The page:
This video shows an eye with significant cornea band keratopathy, and how it is removed with EDTA chelation.
About this condition
Band Keratopathy, is a precipitation of calcium salts that forms under the epithelium. It occurs in a band pattern across the middle cornea that is most exposed to air. The believe is that evaporation of tears allows calcium and phosphate to increase in concentration and precipitate in this intrapalpebral space.
Now … why doesn’t EVERYONE get band keratopathy? We believe that elevation of the surface pH level, which occurs with conditions such as chronic inflammation, may change the calcium solubility and lead to high rates of precipitation. This theory is supported by the fact that these calcium bands don’t go all the way to the limbus because the limbal blood circulation here has a buffering effect on pH.
On exam, you can see a layer of white material or plaques at the level of bowmans layer and even in the anterior stroma. You can sometimes see small round holes in this plaque which are where corneal nerves break through bowman’s membrane on their way up to the epithelium.
If sparse, band keratopathy may go unnoticed by the patient. However, with extensive deposition in the visual axis, acuity can be affected. Also, epithelial cells don’t stick down well to calcium plaques and these patients can have recurrent corneal erosions and discomfort. Vision and comfort are both reasons to consider a surgery.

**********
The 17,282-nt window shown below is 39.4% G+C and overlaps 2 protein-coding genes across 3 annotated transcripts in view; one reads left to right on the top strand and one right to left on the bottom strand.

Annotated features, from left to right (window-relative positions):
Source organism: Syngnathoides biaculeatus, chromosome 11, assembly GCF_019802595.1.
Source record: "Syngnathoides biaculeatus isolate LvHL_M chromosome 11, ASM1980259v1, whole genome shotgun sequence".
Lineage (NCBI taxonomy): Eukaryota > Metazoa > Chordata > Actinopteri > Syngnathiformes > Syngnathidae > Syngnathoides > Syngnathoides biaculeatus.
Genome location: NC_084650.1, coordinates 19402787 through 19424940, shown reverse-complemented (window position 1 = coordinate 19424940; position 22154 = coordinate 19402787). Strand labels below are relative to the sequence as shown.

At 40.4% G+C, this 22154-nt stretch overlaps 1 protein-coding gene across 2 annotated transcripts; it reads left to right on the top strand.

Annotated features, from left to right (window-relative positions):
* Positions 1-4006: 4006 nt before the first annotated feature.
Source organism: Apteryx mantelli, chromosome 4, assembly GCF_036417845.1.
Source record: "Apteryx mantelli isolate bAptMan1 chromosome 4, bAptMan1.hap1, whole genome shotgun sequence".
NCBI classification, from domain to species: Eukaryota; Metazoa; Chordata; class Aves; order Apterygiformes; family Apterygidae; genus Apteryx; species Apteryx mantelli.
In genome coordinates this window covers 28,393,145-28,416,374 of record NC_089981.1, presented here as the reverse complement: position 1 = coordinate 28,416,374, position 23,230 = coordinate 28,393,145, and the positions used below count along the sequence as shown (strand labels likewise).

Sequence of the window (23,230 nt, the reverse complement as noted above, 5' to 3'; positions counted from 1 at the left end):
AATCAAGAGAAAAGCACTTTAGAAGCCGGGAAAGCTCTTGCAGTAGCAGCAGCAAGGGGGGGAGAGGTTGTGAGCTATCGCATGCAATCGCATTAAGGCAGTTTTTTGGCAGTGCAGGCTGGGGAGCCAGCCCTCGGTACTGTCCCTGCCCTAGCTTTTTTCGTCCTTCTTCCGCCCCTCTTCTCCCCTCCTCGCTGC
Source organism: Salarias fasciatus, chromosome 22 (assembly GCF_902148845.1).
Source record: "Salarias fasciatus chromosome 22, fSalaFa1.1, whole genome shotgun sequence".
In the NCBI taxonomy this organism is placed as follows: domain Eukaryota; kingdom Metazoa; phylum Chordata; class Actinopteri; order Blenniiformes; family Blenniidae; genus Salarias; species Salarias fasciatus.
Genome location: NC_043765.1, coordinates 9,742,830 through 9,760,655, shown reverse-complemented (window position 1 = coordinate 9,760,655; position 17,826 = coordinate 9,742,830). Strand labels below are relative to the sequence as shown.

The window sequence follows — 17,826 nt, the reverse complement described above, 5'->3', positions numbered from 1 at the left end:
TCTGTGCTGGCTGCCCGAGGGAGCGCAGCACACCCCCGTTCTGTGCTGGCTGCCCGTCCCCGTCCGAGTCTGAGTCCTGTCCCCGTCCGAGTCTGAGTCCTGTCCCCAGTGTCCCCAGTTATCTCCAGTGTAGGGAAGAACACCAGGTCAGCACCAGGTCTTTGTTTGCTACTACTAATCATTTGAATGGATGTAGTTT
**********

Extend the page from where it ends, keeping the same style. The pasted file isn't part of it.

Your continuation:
Calcium can be removed (like in this video) in a minor procedure room. After anesthetizing the eye, the cornea is bathed with 2% EDTA solution. This solution can be applied using Weck-cel sponges or by using a funnel to bath the cornea. The surface epithelium and underlying calcium is than scraped off using a blunt spatula or careful application of a curved scalpel. Small deposits remove easily, but larger plaques can be tenacious requiring 30 minutes or more of additional chelation/scraping. The goal is to clear the central visual axis.
An excimer laser can be used to polish the underlying cornea if significant irregularities exist. However, you definitely DON’T want to use that laser to remove the calcium … the laser will preferentially remove stroma and you’ll end up with significant irregular astigmatism.
Potential Ocular Associations with Band Keratopathy
- Chronic Uveitis
- End stage glaucoma
- Topical steroid (with phosphate)
- Pilocarpine with mercury based preservatives
- Silicone Oil
- Intraocular tPA
If a patient presents to you with no signs of ocular cause, consider drawing a serum calcium, phosphate, parathyroid, and sarcoid labs (ACE, lysosyme).
Systemic diseases associated with high calcium
- Paget disease
- Vitamin D excess
- Kidney Failure
- High Phosphate
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bandkeratopathy.wmv (9.0 meg, Windows video file)